I have to say, it’s been a long time coming for a magazine like this. The Pagan publishing industry has had its share of magazines about faeries, Goddess worship, teen and young adult Witchcraft, and even family traditions, but Hoodoo is a part of the magickal world that has been lacking a resource like this. I always think that new books and magazines come along just at the right time and this creation by renowned Hoodoo and Voodoo author Denise Alvarado, along with her friend and business partner Sharon Marino, have created something truly special, something that I really hope the non-Hoodoo practicing Pagan will pick up and give a read.
Hoodoo is so often misunderstood by those outside of its practice. So many people, even well versed and studies Pagans, lump it in with Voodoo as one in the same. Hoodoo and southern conjure is such a rich and fascinating practice, one that is not exclusively part of the Voodoo religion. People of all faiths and walks of life who come to study and understand Hoodoo and conjure pick it up as a magickal practice and it’s one that many Pagans would do well to open their minds to.
In this inaugural issue of Hoodoo & Conjure Quarterly this is the very subject of the first article; entitled “What is ‘Real’ Hoodoo”, Rootworker Matthew Venus sets the stage and clears up many of the questions and general confusions that surround Hoodoo. This article helps to create a level playing field, so to speak, for the reader as they venture into other articles in the magazine. One thing in this short piece that will grab many Pagan readers is the way Mr. Venus approaches Paganism and Hoodoo. He explains how Hoodoo and Pagan magick really aren’t that different from one another and how one who is Pagan might be able to open their mind to approaching Hoodoo more fully. But, even more importantly than that, the thing that I found most wonderful is that even with his encouragement toward Pagan readers to consider Hoodoo with an open mind, he reminds us that this doesn’t mean we should basically bastardize Hoodoo, removing the traditions of Hoodoo to make it more comfortable. In other words, as he explains, casting a circle, calling on Pagan deities, and throwing crystals in a bag isn’t working “mojo” and we shouldn’t call it that. But there’s no reason a Pagan who’s open to working with the Saints and other traditional aspects of Hoodoo can’t use it.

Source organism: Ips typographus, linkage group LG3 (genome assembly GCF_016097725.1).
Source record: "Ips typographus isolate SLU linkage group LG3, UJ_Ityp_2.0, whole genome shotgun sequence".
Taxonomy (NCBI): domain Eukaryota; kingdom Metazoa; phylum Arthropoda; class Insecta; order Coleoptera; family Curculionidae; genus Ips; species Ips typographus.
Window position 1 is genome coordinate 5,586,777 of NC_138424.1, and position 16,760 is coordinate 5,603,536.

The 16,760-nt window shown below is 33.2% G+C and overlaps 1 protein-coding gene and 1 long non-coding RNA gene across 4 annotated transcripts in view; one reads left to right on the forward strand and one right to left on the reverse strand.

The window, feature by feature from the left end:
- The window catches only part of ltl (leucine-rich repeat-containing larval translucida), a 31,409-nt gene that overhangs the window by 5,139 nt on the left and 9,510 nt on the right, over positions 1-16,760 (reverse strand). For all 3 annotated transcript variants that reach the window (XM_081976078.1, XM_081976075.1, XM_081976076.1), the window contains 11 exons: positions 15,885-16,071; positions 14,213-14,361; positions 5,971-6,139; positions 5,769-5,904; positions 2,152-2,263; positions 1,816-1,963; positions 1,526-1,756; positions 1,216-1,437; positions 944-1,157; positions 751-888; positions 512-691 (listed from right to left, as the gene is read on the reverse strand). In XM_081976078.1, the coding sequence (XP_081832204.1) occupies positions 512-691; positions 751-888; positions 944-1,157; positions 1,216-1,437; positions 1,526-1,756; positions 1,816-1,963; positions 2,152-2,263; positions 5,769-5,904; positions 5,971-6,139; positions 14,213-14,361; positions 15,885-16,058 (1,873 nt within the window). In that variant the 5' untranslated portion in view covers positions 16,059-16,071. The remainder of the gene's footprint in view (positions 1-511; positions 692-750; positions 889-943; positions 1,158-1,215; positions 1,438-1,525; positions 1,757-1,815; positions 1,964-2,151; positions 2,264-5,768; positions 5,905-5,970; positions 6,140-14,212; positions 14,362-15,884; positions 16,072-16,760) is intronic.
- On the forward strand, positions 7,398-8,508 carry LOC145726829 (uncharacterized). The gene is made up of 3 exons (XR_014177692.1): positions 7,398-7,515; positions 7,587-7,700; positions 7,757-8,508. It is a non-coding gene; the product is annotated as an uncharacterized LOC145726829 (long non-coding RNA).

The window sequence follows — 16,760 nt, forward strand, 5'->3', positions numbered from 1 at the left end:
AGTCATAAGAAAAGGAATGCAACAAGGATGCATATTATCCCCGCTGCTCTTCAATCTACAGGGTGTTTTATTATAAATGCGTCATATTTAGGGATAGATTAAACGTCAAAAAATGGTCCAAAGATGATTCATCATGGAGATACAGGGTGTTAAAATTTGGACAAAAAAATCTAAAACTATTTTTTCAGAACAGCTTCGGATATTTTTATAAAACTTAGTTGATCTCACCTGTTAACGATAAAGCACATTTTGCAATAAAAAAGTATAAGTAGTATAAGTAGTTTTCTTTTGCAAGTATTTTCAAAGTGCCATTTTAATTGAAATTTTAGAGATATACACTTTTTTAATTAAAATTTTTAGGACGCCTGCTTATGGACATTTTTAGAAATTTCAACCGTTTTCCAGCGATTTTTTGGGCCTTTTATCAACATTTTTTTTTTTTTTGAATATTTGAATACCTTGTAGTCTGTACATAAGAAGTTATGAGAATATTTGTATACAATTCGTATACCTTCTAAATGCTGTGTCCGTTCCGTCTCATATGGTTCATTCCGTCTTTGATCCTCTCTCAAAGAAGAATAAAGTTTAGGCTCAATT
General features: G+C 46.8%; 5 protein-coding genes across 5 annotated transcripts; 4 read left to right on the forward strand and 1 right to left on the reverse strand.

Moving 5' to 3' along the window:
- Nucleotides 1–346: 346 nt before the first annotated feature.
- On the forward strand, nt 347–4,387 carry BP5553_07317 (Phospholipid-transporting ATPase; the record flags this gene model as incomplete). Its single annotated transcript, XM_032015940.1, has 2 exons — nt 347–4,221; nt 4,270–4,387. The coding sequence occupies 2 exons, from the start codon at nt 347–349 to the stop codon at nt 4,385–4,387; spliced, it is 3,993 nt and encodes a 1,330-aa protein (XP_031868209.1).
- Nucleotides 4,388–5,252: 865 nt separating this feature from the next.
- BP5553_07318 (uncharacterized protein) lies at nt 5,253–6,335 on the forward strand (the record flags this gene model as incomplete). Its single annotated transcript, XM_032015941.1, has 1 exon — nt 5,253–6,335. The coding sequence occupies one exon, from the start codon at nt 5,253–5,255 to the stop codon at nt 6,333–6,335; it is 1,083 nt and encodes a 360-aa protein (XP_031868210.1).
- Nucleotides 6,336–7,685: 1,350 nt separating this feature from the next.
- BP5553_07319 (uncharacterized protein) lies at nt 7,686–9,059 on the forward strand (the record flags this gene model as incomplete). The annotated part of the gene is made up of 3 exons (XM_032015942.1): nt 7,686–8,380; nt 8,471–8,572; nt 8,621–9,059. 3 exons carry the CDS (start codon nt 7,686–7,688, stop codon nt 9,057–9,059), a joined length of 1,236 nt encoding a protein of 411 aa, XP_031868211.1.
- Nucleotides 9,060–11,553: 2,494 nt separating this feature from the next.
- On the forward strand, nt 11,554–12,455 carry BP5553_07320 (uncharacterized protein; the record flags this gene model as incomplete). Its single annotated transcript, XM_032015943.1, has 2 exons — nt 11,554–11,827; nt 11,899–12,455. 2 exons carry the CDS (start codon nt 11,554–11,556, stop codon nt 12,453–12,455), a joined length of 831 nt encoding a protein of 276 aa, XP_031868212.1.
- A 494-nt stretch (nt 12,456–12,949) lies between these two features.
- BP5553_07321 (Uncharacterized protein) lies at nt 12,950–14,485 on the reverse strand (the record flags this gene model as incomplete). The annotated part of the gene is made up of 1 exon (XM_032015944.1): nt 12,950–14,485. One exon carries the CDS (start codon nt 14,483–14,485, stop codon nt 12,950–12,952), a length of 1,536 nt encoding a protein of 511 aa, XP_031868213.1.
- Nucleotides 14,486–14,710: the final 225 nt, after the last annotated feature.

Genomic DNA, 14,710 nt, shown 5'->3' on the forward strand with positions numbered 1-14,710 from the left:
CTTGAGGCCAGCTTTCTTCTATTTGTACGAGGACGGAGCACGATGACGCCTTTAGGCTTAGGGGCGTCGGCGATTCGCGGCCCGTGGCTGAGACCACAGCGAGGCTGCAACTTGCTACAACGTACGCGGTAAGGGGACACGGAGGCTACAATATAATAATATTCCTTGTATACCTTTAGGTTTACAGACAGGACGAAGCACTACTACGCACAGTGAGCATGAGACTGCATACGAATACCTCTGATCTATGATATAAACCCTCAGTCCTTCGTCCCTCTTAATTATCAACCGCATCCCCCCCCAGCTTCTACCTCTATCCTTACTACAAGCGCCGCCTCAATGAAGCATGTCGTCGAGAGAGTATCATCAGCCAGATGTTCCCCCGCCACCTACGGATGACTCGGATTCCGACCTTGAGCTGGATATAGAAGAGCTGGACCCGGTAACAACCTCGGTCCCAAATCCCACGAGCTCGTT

This article is followed by another wonderful piece, this one by Denise Alvarado, addressing the roots and origins of Hoodoo, especially looking at the traditions and history of her native New Orleans. While Hoodoo and conjure were born in the southern states of America, the fact is New Orleans has its own flavor with Hoodoo and learning these differences helps a great deal with navigating the world of conjure.
For this first issue there is a lot of fantastic pieces that help to give the inexperienced reader a solid foundational understanding of Hoodoo as it’s practiced today as well as where it is rooted. I was especially pleased to see the including of an article on foot track magick since this is one of the most popular forms of conjure that is also the most unique. We see little of this in our modern day Pagan or Wiccan magickal work, even in eclectic traditions. And for those who are Wiccan or Pagan you might be comforted to see the familiar face of author Dorothy Morrison who contributes a piece on visiting cemeteries, one of several pieces that deal with the often taboo subject of graveyard magick. This again presents some information that might be new and pleasantly workable for many magickal practitioners outside of Hoodoo.
And just when you thought you’d seen everything you were going to see you also get an article on sex magick from a Hoodoo perspective, some money spells, Hot Foot magick, love spells, a pattern for making a doll baby, and instructions for creating a love domination candle dedicated to St. Martha. You’ll be taken by the Hoodoo related lore of The Devil Baby of Bourbon St., something that anyone who’s been to New Orleans should be familiar with. And they really did save some of the best for last in the fascinating article “The Return of Psalm Magick and the Mixed Qabalah” by Aaron Leitchi.
On a technical note, the magazine is of superb quality. It boasts a light cardstock, glossy cover and perfect bound binding. The pages are full color and there is nearly 100 pages of content within. The articles that detail spells and magickal processes all have detailed pictures to help instruct you on working the magick held within. This is not your average magazine and is one that will be library worthy and something you’ll keep on your bookshelf with your other magickal materials for many years to come.
There is really something for everyone here. Lore, spells, history, and deep explorations of the occult. It’s a mixed bag and one that really needs to be opened and rummaged through. Even if you know nothing about Hoodoo but have a love of the occult and magick or Witchcraft you owe it to yourself to pick up the first issue of Hoodoo & Conjure Quarterly to see what new perspectives it may hold for you.